How far apart should Camera traps be?

Our general recommendation is to separate cameras by as much as you can, with 500-1000m spacing being best, and anything >200m probably being acceptable.

How do you set up a wildlife camera trap?

Set the camera on either a tree, washing line pole or a wooden stake and aim it at a clear area, free of waving vegetation, which will trigger it constantly. I find that aiming a camera along the edges of flower beds and the lawn work well and have recorded a variety of birds and mammals in my urban garden.

How do you deploy a camera trap?

Record the Detection Distance (you will get this from the Walk Test) Arm your camera. Record the GPS coordinates….Choose your own site to set the camera.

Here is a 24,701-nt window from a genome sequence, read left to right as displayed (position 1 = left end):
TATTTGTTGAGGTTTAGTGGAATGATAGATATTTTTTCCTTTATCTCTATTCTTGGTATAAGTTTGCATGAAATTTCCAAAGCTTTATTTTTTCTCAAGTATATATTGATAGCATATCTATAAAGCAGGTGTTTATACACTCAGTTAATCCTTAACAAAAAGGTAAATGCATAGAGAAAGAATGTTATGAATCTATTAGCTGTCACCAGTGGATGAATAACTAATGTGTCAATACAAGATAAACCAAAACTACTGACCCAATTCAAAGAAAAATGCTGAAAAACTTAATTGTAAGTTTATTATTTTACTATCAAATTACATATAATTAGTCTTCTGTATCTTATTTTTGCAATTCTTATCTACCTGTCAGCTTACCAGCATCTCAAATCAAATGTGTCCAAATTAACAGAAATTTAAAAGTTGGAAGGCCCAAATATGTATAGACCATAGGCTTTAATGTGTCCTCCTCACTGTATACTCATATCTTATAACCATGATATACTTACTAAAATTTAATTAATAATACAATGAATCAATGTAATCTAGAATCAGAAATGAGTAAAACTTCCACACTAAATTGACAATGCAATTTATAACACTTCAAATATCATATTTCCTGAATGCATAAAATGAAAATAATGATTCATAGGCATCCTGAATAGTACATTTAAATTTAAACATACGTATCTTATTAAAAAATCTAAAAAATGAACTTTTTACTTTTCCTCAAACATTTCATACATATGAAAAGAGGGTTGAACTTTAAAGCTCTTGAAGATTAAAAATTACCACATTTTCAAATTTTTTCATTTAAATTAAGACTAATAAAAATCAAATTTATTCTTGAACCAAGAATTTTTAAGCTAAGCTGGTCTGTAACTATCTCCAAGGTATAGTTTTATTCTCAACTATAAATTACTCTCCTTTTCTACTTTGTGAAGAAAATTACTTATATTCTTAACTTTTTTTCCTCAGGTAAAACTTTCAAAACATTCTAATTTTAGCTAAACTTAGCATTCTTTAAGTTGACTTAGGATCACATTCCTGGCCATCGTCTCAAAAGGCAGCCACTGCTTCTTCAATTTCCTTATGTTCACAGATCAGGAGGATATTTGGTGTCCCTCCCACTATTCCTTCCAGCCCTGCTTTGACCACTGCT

1. Set your camera anywhere you have permission.
  2. Each volunteer is limited to setting only ONE 3-week deployment in a suburban area, like a yard.

What batteries do camera traps use?

Camera traps typically take 8 of AA cells, but I believe that these are connected as 4S2P and not all-in-series, so giving 6 volts nominal, and not 12V. ! 2V would not make sense for a camera trap, but 6V does, as it allows the cells to discharge down to 0.9V and still put out a respectable 3.6V.

What are the difficulties of using a camera trap when researching animals?

The passive infrared sensors commonly used on camera traps often perform poorly in hot and open environments, where the ambient temperature no longer contrasts to that of the animals. This can cause sensors to miss detections of animals or return many blank images (false positives).

Where do you put wildlife cameras?

The best place to site your camera will of course be on wildlife paths, in particular where paths cross fences, walls, ditches or through hedges. Identifying likely burrows, dens or territorial marking posts and including them in your field of view is ideal but again bare in mind possible legislation.